By Siphelele Dludla for IOL
Image credit: Doctor Ngcobo/African News Agency (ANA)
The business sector has welcomed the declaration of a National State of Disaster to tackle the severe economic impact of the floods which resulted in deaths, damage to infrastructure and loss of production.
Last week’s devastating floods left untold destruction and at least 443 people dead while almost 50 others are unaccounted for.
Business Leadership South Africa (BLSA) yesterday (TUES) said the declaration of a disaster signalled the seriousness with which the government was tackling the task, as well as the lessons learned from the emergency responses in the last few years.
BLSA chief executive Busi Mavuso said urgent lifesaving support must be a priority, but it was important that businesses and the authorities also focus on restoring transport connections.
“The search and recovery effort is clearly the priority, while also bringing immediate relief to those who are vulnerable,” Mavuso said.
“But it is also important that we swiftly deal with the economic impact of the floods, particularly to unlock key logistics routes. The recovery thereafter is going to be critical as we rebuild infrastructure.”
Mavuso said that unnecessary delays in resuming normal operations meant a greater cost to the economy, resulting in lost employment and revenue.
“However, even properly maintained infrastructure cannot meet the effects of climate change,” she said.
President Cyril Ramaphosa on Monday night declared a national state of disaster to ensure an effective response to the extreme weather events.
Extreme flooding in KZN and in some parts of Eastern Cape a week ago left nearly 4 000 homes completely destroyed and more than 8 300 others partially damaged.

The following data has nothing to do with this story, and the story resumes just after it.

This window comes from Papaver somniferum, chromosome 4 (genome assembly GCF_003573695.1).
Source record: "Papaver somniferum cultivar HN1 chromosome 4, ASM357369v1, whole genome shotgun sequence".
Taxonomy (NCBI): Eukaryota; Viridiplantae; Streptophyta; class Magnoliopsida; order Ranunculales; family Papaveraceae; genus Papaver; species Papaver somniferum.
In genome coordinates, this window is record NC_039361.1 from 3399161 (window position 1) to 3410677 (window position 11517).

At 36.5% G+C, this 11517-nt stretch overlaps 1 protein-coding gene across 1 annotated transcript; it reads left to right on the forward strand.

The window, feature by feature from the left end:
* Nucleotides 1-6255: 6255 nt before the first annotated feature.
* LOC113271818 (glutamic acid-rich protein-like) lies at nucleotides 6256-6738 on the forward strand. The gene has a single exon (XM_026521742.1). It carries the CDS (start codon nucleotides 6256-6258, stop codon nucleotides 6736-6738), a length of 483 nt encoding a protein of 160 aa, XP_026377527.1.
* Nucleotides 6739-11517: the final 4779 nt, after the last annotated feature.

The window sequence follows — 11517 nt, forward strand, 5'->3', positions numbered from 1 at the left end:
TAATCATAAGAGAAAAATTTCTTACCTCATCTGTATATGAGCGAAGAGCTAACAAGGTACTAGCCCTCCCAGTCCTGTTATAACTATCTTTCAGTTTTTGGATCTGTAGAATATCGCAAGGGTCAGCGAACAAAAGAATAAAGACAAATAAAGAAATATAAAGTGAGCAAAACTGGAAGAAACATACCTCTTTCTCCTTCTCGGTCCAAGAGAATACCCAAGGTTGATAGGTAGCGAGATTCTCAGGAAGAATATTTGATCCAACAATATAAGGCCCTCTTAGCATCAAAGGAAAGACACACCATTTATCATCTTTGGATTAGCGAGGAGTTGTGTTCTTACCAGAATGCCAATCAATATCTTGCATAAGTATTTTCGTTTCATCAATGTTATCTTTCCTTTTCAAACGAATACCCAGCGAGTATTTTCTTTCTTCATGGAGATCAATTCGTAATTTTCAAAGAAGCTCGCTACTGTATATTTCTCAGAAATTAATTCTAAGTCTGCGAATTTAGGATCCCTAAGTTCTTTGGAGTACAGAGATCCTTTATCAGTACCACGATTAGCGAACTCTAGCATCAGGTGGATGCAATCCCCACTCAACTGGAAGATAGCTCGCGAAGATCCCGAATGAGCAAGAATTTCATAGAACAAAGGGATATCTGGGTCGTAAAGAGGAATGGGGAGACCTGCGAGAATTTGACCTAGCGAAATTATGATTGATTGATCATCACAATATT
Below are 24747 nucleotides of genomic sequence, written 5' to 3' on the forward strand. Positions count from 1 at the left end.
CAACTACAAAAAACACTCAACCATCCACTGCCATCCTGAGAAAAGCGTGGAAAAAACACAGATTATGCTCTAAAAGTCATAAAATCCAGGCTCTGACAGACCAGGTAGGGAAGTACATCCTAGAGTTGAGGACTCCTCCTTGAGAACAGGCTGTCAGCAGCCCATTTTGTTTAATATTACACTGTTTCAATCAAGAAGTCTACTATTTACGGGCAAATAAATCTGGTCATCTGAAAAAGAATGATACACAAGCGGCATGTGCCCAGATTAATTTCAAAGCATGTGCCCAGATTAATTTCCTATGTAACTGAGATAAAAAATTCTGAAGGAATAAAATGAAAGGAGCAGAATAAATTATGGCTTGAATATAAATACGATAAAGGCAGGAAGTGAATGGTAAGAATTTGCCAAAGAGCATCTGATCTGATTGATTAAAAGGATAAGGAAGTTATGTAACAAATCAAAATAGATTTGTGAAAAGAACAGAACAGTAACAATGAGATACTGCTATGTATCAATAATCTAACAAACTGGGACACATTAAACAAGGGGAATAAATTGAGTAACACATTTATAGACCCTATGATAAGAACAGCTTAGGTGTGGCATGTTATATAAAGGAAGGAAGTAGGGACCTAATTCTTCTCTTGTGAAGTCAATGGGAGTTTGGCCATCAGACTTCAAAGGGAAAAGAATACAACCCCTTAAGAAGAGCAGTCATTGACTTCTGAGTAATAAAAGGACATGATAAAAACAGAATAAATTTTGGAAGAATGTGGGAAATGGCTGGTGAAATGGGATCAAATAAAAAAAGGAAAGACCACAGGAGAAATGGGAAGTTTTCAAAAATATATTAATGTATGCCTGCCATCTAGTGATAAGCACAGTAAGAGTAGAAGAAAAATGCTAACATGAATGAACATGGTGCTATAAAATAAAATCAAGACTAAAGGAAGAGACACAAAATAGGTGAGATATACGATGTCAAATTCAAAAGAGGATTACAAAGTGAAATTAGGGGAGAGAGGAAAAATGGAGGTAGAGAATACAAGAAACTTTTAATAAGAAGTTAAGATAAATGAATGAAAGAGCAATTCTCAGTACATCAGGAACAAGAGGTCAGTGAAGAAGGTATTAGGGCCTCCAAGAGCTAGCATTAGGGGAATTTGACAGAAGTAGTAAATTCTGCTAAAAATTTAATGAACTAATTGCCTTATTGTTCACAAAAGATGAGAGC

It is also estimated that more than 40 000 people have been displaced by the floods.
Supply chains were disrupted as damage to Bayhead Road which handles 13 000 heavy vehicles per day, prevented access to the Port of Durban.
“The damage caused to businesses in the area has not been fully quantified, but assessments so far suggest that the eThekwini Metro accounts for nearly half of all the reported damage,” Ramaphosa said.
“The Port of Durban – which is one of the largest and busiest shipping terminals on the continent and which is vital to our country’s economy – has been severely affected.”
Bank of America’s sub-Saharan Africa economist Tatonga Rusike said agriculture and mining were two key sectors that could be directly affected by disruption at the port.
“Movement of coal exports has already been facing structural constraints with Transnet rail system limiting amount of production volumes,” Rusike said.
“Shipping containers have been displaced and affected Transnet’s decision to halt operations temporarily. The Port of Durban is also a regional hub for goods including vehicle exports and imports for neighboring countries.”
Ramaphosa vowed to prevent corruption, mismanagement and fraud in the R1 billion funding that will be appropriated to provide relief and to rebuild KZN.
Corruption Watch executive director Karam Singh said the best way to ensure that funds were correctly allocated and spent, was to have systems in place that allow government, oversight bodies and civil society to monitor the allocations and spending.
“There must be absolute transparency and full disclosure of how these funds are being distributed, ensuring that they reach the communities for whom they are intended,” Singh said.
“The Auditor-General must be activated to do real time audits of spending, in a potentially effective and appropriate preventative measure that should be used in this instance.”